The following is a guest post courtesy of EmpireFlippers.com
We all want to make money.
People come to Human Proof Designs to do just that. Here, they can buy beautiful pre-made niche sites that are ready for the budding entrepreneur to build out. While this is a significant shortcut for those who want to get into the game of building out profitable affiliate sites, there is an even shorter path to success.
Just buy the ones that are already making money.
Buying a website with a proven income can literally give you a “shortcut” to success in many ways. I put shortcut in quotation marks because it can be a risky business buying a money making website. Not only that, but there is still a lot of work to be done even if you buy a website rather than building one from scratch into profitability.
While buying money making websites can shorten the time it takes for you to be making a full-time income online (which we’ll get into more of how that happens below), we also always want to make more money.
I think it’s fair to say everyone is always curious about how they can improve their business and create a better stream of profit for themselves.
In this blog post you’re going to learn exactly how to spot a “good buy,” and I am going to drop some value on exactly how you can optimize these sites to make their revenue in some cases double over a couple of short months by implementing a series of tweaks.
Before we get too ahead of ourselves, though…
First Off… Why Buy an Affiliate Website Instead of Just Building One?
There are a ton of reasons why someone would buy a website instead of building out one. The most crucial element in my opinion is time. Building out a niche site from scratch can take nine months to a year or more before you start seeing real profits coming in. Even then, the first few months of profit are often very small amounts, and the niche site still needs time before it really “balloons” up.
A money making website that has been around for a while and using primarily SEO for its traffic source has probably weathered a few Google updates. This can help you in the future as you grow the site to survive any upcoming algorithm storms. Since they’ll have some built-in authority already, it will also help you to rank for newer keywords with less effort.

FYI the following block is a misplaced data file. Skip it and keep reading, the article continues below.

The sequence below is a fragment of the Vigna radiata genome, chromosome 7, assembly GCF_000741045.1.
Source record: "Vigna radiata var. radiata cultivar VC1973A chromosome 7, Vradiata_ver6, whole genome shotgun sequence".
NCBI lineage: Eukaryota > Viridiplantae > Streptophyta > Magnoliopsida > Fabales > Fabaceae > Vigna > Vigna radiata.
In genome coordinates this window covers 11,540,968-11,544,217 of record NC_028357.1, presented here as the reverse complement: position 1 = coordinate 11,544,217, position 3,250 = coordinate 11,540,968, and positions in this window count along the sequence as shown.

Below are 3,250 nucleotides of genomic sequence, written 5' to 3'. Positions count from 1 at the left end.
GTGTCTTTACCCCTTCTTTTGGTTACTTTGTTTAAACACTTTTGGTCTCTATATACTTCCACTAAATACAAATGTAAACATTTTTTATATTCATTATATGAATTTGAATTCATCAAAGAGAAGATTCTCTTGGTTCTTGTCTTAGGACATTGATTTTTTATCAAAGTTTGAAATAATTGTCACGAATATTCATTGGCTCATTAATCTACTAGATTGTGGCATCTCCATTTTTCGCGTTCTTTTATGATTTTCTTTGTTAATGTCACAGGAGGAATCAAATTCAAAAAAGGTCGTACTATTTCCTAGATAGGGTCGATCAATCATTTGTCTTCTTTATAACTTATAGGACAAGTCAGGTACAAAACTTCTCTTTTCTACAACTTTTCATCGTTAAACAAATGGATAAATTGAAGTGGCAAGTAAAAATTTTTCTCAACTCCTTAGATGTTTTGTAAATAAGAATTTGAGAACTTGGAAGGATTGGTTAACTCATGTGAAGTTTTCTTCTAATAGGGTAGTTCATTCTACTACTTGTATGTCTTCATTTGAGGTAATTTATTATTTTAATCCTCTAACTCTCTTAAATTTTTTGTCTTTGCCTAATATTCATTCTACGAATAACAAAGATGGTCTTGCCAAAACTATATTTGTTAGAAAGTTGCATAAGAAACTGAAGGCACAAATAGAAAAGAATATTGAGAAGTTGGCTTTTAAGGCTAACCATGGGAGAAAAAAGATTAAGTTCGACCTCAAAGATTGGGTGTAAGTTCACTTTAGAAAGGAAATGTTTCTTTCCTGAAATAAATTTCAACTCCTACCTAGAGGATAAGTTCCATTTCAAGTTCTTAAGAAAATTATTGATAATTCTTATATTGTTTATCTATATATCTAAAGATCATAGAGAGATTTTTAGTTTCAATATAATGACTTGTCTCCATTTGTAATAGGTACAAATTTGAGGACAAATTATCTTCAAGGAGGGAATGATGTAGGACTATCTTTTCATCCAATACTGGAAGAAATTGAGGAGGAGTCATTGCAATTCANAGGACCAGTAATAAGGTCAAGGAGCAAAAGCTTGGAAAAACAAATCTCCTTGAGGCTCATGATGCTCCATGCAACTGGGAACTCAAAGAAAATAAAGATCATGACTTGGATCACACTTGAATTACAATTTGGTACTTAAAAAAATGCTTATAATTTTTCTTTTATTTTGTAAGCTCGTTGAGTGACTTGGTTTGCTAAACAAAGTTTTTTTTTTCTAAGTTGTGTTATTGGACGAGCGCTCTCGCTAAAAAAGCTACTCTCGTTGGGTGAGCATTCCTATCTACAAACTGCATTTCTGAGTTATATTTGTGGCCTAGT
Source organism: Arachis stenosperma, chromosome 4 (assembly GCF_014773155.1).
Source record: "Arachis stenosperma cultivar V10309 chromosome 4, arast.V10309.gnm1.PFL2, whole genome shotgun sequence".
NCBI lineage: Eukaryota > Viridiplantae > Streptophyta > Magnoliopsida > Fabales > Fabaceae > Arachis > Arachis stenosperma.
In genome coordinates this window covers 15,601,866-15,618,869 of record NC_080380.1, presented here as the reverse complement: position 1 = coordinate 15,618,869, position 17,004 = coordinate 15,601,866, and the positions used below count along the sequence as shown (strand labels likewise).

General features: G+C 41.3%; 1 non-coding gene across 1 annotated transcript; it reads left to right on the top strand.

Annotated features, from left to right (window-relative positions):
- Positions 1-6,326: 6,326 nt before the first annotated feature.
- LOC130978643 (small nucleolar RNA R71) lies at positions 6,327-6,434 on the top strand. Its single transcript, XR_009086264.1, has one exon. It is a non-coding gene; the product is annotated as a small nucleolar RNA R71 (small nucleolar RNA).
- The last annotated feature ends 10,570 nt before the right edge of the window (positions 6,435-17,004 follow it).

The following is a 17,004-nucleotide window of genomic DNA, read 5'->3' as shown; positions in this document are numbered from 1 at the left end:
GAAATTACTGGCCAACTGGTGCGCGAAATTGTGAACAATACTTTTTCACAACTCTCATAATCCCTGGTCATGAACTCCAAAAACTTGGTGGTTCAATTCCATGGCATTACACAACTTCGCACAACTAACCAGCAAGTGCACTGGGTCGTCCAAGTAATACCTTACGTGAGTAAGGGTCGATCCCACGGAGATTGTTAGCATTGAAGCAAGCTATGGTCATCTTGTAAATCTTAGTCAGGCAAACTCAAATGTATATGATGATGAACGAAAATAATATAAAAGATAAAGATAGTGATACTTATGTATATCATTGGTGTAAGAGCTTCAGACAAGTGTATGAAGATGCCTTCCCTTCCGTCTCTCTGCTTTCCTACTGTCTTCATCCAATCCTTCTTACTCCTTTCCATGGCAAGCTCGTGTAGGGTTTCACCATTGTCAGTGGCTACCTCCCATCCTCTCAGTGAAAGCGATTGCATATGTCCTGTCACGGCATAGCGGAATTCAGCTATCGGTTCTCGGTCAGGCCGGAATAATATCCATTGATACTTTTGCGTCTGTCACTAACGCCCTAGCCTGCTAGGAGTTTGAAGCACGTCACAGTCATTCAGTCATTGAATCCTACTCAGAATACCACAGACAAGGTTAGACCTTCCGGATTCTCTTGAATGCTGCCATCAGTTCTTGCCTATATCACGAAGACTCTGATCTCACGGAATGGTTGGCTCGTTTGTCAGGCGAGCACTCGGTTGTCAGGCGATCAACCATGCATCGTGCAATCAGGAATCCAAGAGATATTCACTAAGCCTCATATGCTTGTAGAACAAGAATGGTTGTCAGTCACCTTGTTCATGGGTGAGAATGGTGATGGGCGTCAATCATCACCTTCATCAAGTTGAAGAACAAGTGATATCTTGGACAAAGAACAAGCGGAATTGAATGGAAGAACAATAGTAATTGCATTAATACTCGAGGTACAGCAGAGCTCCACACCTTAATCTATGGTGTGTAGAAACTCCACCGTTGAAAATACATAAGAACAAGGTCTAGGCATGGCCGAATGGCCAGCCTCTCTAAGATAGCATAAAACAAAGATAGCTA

Perhaps the most exciting part about buying an income producing website (other than instantly getting a monthly revenue from a proven profitable niche) is the easy win you can make.
Every monetization strategy is a bit different, but if you make the right small tweaks and implement a few changes to an Amazon affiliate site, you can seriously increase the revenue in a short period of time.
That is, of course, if you understand how to pick the right Amazon affiliate website to buy (many of which are listed on Empire Flippers’ marketplace).
How to Make Sure You Buy a Winner Rather Than a Lemon
In the car industry, when someone buys a used car that breaks down shortly after purchasing it, it is called a lemon. They’re incredibly frustrating, and often there is nothing the car owner can do but throw their hands up in the air.
When you buy an online business, there are no do-overs.
If you buy it and it makes okay money one month and then nothing on the second month, that is on you. Because of this, it is super important to make sure you become proficient at doing good due diligence.
Due diligence is a phrase that is thrown around a lot without much explanation. The best definition or framework you should operate from is realizing due diligence isn’t a process to find what is good about the site; rather, it is a process to find out what is wrong with the website.
It is about deselection. You want to filter out all the bad buys — whether the business itself is bad or whether the buy just wouldn’t make sense for what you want.
Create a checklist. What are you looking for?
There are multiple kinds of businesses to look for. If you are looking for a lifestyle business, you’re going to buy a very different business than if you’re looking to acquire a strategic asset. A lifestyle business is all about the income coming in, day in and day out, relatively passively (similar to the kind of sites Dom sells here on HPD once they start ranking and getting Amazon affiliate commissions).
For example, if you’re looking for a lifestyle business that takes three to four hours a month to maintain, then you’re probably not looking at getting into a SaaS business. After all, SaaS businesses hardly fit a lifestyle business (typically). They require a team of developers if you don’t know how to develop yourself, proactive marketing, customer service, the whole nine yards that make this on average a far cry from a lifestyle business. However, a SaaS business in the marketing space could become a super strategic move for the right buyer who owns a business that could complement that software (such as a marketing agency).
We have an entire podcast about this idea of due diligence being a deselection process you can check out here.
Spotting a Lemon Before You Buy
While there are many things to watch for, these are some of the most important things to verify and look for when purchasing a business.
What Is the “Story” of the Website’s Traffic?
The actual traffic that is coming to a website can tell an interesting story. First of all, you want to make sure there is a real history of analytics being tracked on the website. The best two
There should be at least six months’ worth of analytics on the website. Six months, while still a small amount, is enough time to give us an overall picture of the site’s trajectory. Is the traffic steadily going down? Why? Is it steadily going up? Why?